JEONJU, South Korea, Jan. 4 (Korea Bizwire) – Claw machines are back, and arcades offering a dozen, or dozens, of the machines are found on almost every corner of busy neighborhoods in Korean cities.
Jeonju, a small city in North Jeolla Province with a little over 650,000 residents, is no exception.
Famous for its Hanok Village, claw machines have also found their way into the city’s downtown areas, namely near Chonbuk National University and the North Jeolla provincial office, neighborhoods now bustling with people trying their luck at the games.
The machines usually cost 1,000 won ($0.83) for two tries at one of the many prizes.
“These machines went almost extinct ten years ago, but they seem to be coming back,” said Suh Jeong-hak, 33, who’s enjoying the return. “If I can get a prize for a price that’s less than a cup of coffee, it’s good business. I do have times when I overspend, but I’m more experienced now.”
The 100-meter street near CNU’s Gu-jeong Gate has seen two claw machine arcades pop up in the past few months, while three stores opened at the main intersection area in front of the provincial office, also in the latter half of last year.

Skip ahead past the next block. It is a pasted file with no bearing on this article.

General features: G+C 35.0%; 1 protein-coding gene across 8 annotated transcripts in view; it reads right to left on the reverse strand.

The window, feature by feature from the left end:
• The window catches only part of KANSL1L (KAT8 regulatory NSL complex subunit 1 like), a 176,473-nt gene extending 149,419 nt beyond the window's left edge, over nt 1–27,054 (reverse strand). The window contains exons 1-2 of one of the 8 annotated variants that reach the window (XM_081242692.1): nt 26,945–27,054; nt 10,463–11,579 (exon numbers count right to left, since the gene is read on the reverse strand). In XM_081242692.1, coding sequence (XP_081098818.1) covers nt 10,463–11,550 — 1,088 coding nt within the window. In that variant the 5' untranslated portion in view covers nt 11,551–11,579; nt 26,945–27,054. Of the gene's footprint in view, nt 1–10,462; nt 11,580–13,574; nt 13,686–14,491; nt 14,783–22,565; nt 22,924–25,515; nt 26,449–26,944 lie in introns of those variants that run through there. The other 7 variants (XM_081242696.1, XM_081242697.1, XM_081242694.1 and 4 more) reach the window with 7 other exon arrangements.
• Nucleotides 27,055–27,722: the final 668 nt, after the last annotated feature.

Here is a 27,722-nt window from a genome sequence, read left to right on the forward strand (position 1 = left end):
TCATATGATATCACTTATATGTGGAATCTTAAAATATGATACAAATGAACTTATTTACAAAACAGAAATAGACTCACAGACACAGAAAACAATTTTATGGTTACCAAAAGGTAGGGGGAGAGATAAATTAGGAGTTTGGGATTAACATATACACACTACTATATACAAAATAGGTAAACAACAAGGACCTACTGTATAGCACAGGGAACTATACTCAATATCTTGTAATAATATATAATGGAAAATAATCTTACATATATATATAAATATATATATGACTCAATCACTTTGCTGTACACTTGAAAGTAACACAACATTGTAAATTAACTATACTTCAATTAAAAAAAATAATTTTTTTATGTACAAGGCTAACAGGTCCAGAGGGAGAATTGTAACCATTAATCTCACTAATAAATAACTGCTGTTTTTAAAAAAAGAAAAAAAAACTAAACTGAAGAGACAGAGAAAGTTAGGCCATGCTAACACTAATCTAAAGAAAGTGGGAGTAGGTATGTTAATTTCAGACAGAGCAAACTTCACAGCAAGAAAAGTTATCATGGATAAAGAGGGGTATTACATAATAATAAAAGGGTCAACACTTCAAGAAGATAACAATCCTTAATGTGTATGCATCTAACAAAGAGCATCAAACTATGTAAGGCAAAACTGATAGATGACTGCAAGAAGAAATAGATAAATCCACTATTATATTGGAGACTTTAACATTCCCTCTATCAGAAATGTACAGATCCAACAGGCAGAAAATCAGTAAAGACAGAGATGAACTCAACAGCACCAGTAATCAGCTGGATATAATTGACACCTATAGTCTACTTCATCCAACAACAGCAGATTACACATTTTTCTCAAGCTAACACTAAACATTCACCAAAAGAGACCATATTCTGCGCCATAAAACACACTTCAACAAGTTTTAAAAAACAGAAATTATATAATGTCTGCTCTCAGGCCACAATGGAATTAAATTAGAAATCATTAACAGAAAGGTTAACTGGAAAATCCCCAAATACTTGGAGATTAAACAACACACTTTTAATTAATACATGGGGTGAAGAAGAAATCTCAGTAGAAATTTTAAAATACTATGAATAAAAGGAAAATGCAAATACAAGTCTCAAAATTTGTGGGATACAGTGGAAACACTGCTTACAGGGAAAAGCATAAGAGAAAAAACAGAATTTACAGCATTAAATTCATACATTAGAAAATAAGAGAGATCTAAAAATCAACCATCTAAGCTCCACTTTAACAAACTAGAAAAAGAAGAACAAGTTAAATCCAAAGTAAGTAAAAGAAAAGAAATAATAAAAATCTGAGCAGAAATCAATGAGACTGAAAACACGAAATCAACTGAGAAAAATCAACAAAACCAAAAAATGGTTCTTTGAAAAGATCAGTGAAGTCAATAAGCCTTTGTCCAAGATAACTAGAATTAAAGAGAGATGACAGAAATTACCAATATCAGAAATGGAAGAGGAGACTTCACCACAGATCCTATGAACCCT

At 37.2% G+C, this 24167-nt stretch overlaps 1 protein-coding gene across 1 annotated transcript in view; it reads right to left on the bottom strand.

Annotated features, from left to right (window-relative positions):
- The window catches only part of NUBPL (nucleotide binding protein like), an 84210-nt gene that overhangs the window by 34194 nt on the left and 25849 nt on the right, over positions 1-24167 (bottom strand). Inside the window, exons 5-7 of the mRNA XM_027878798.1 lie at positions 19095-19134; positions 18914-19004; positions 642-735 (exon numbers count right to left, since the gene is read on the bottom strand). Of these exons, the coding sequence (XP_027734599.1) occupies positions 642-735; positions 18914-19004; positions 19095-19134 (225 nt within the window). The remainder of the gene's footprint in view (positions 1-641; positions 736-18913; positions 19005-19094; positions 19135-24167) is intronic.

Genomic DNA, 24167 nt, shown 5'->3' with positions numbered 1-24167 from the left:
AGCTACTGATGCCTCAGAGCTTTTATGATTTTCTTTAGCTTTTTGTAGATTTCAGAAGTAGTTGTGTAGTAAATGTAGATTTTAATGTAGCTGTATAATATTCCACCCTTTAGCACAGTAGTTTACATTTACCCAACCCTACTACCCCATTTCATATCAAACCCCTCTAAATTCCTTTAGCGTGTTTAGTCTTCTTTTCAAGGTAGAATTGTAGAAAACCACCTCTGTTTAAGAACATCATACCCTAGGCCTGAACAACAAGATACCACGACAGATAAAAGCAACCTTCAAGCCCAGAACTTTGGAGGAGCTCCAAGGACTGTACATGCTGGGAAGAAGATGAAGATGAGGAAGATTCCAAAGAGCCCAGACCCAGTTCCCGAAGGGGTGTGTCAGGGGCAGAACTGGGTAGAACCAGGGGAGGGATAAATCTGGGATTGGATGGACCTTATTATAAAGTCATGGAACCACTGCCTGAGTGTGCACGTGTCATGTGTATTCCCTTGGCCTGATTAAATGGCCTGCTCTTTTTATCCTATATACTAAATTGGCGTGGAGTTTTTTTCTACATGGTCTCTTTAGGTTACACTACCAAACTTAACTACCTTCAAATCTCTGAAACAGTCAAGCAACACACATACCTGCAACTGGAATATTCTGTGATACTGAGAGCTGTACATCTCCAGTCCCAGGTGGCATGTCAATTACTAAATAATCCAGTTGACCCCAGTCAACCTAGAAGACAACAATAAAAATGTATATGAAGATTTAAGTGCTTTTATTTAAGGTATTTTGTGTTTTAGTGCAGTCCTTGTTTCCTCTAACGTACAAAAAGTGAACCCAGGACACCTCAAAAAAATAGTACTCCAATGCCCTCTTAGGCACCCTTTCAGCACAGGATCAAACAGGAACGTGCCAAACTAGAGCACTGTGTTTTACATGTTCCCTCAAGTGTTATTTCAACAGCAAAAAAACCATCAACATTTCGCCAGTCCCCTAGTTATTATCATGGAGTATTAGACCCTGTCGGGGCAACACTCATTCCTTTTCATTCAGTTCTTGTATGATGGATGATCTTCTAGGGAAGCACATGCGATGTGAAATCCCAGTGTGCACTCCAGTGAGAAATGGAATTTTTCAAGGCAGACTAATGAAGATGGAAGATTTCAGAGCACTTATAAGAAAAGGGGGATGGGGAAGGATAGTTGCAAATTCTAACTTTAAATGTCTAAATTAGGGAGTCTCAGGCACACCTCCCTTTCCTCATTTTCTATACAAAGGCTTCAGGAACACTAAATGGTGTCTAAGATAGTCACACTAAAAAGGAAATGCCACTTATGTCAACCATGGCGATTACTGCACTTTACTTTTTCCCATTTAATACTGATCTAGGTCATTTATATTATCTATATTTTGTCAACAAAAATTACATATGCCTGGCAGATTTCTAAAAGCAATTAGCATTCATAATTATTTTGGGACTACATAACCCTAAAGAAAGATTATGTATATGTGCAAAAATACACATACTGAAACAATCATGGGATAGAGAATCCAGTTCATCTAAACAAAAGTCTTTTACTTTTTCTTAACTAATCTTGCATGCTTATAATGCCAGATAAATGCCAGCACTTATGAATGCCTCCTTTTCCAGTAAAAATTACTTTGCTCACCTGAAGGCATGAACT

According to the Game Rating & Administration Committee, the number of claw machine arcades in the country jumped from 21 in 2015 to 147 in August 2016, before soaring to surpass 500 by November, a number that’s likely a lot greater considering that it doesn’t account for other arcades that may also offer the machines.
The biggest driving factor for the sudden popularity of the claw machines is the current economic slump, say officials. South Korea suffered through growing uncertainty last year, including critical events like the shipbuilding crisis and the political scandal that put the country in the global spotlight.
The Composite Consumer Sentiment Index, which measures consumer levels of optimism towards the performance of the economy, reached its lowest level last month in the almost eight years since April 2009, shortly after the global financial crisis.
When the economy suffers, businesses that provide cheap thrills tend to thrive, and given the low initial expense required to open such arcades, more will jump in for the rare opportunity, industry watchers speculate.
“The lack of predictability for the future, or the poor financial state of the present, can have people seek luck or just good fortune,” said an official from the National Gambling Control Commission. “I believe people are flocking to the machines, hoping for bigger compensation with a small investment, relying on pure chance.”
By Joseph Shin (firstname.lastname@example.org)